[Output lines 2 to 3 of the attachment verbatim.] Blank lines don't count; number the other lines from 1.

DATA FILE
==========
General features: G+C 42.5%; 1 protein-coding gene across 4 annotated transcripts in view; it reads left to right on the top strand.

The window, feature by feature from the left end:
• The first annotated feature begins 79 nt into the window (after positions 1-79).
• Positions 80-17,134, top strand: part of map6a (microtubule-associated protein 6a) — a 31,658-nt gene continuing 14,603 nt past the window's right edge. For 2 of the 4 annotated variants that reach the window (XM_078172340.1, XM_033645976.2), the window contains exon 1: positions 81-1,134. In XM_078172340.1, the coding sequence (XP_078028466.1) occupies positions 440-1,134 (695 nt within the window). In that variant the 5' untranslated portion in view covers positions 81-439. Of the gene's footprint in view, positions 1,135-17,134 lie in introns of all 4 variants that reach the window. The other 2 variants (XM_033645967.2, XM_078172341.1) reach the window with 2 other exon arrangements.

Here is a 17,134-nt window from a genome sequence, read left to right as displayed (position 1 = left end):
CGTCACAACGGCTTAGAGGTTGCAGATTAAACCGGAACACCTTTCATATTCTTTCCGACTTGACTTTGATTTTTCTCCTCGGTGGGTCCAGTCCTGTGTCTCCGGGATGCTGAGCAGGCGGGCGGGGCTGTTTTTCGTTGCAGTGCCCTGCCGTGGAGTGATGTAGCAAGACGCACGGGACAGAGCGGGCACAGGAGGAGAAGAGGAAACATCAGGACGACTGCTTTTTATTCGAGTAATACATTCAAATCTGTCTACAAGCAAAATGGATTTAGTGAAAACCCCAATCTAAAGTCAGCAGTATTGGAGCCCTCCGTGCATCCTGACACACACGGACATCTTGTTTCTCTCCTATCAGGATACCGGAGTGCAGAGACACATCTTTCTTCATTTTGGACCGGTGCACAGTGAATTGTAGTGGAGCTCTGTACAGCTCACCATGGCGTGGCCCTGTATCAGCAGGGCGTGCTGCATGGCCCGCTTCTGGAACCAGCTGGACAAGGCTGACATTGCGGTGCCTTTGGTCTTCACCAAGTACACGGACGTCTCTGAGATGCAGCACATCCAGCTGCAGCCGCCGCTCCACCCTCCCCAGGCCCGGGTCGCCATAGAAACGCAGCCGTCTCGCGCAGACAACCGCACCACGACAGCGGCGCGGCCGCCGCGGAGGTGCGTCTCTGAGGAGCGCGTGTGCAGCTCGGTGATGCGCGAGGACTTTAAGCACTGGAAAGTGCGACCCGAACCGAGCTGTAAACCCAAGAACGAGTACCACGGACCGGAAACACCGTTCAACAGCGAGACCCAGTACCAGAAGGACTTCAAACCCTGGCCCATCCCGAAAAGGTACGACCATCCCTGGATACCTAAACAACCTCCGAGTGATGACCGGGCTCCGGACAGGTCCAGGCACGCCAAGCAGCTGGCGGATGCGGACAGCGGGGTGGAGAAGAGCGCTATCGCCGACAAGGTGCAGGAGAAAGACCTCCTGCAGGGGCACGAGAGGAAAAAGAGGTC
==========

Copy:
The window, feature by feature from the left end:
• The first annotated feature begins 79 nt into the window (after positions 1-79).